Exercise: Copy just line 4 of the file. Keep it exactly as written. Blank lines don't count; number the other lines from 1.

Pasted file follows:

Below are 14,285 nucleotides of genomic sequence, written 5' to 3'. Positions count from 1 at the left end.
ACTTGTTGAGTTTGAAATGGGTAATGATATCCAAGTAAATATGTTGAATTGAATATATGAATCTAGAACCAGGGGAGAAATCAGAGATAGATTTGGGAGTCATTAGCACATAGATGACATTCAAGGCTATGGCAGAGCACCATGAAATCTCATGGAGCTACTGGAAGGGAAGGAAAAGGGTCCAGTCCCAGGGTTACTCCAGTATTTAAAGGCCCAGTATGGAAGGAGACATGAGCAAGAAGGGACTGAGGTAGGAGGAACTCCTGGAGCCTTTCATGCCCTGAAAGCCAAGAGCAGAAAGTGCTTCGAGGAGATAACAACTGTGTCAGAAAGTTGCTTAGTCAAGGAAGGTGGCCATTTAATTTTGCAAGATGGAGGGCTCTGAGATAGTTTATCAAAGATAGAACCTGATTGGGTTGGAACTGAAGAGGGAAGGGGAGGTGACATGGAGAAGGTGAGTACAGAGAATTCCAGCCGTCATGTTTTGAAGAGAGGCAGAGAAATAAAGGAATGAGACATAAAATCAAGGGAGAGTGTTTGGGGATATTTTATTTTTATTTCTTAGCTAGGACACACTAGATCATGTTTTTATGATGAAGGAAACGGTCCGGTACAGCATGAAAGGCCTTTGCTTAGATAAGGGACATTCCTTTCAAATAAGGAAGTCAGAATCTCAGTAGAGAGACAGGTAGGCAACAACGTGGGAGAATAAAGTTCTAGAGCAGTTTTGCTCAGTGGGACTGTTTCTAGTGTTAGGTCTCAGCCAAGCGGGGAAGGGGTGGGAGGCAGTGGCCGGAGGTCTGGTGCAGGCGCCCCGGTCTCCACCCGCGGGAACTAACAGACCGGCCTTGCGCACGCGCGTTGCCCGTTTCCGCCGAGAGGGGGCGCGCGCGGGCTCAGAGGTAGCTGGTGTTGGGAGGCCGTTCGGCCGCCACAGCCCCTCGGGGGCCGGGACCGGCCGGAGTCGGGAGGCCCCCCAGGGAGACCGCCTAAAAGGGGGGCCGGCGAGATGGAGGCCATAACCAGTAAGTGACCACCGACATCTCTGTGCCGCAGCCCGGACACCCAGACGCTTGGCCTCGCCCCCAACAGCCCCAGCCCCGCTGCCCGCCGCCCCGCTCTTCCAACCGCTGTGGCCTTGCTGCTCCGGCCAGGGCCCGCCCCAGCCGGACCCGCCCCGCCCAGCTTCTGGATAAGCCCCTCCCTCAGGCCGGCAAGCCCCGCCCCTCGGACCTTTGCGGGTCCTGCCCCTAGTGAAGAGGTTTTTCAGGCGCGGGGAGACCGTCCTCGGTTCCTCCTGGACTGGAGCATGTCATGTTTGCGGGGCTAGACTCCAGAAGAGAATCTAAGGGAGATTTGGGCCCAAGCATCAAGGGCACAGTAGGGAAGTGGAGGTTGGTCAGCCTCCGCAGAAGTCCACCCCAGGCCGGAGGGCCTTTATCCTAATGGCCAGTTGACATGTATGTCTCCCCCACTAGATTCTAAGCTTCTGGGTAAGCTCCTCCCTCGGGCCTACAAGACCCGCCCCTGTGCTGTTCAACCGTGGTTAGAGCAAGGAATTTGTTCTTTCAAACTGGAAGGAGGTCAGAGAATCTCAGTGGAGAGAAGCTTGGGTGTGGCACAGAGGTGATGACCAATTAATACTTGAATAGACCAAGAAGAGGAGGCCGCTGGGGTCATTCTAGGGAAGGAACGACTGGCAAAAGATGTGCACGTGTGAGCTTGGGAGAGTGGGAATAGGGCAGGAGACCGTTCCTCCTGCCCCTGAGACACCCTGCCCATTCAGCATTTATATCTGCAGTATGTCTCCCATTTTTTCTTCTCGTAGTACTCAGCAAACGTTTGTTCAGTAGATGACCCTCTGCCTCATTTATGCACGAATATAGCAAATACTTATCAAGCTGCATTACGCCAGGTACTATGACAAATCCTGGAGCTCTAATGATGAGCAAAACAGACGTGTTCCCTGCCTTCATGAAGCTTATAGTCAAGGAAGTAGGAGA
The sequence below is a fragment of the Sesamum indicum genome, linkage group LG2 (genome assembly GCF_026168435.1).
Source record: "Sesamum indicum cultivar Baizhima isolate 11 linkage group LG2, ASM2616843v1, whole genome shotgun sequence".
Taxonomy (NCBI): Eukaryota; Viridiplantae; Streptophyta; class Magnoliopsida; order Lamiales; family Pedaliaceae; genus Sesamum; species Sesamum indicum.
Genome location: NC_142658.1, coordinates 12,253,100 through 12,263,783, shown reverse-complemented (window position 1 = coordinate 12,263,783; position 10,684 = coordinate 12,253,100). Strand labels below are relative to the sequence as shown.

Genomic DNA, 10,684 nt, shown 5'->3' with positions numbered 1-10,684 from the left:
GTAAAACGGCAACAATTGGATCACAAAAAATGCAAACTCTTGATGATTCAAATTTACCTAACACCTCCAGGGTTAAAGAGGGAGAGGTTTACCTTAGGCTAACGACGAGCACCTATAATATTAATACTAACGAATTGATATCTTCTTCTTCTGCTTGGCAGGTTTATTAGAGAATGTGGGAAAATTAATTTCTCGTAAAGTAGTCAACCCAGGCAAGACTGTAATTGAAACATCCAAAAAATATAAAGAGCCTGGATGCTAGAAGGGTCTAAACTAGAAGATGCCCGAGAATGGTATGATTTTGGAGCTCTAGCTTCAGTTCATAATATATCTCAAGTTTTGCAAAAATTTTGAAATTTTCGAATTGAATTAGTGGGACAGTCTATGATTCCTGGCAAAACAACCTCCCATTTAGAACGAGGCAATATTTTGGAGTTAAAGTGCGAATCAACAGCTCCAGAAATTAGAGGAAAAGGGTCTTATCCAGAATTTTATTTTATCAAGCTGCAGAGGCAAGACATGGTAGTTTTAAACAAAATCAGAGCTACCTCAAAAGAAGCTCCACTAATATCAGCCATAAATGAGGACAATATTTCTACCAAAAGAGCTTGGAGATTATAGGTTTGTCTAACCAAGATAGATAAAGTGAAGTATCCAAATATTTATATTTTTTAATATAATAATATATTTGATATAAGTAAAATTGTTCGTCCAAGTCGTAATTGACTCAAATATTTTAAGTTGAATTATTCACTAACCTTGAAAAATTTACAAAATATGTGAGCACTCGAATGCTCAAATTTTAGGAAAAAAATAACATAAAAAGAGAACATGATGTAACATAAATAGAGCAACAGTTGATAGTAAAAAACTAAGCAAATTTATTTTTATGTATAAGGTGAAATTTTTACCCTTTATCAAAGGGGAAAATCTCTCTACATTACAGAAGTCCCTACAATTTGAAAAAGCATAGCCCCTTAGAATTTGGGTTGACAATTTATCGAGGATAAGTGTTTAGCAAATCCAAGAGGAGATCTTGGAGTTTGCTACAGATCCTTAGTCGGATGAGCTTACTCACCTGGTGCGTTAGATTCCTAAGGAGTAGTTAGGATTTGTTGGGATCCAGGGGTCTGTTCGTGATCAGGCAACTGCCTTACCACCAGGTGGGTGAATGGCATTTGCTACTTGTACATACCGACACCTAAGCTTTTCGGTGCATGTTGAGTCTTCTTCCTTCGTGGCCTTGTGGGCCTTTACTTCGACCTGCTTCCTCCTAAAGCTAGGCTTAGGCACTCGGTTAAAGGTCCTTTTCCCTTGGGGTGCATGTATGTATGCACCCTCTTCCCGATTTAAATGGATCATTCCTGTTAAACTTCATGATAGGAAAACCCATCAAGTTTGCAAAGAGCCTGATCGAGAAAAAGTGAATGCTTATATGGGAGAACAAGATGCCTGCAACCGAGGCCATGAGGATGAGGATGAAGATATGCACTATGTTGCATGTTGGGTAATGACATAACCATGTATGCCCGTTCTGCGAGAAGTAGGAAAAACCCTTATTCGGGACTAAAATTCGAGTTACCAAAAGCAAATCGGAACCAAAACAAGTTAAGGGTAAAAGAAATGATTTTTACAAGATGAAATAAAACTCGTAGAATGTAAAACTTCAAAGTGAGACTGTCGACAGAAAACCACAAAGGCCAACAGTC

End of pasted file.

Source record: "Sesamum indicum cultivar Baizhima isolate 11 linkage group LG2, ASM2616843v1, whole genome shotgun sequence".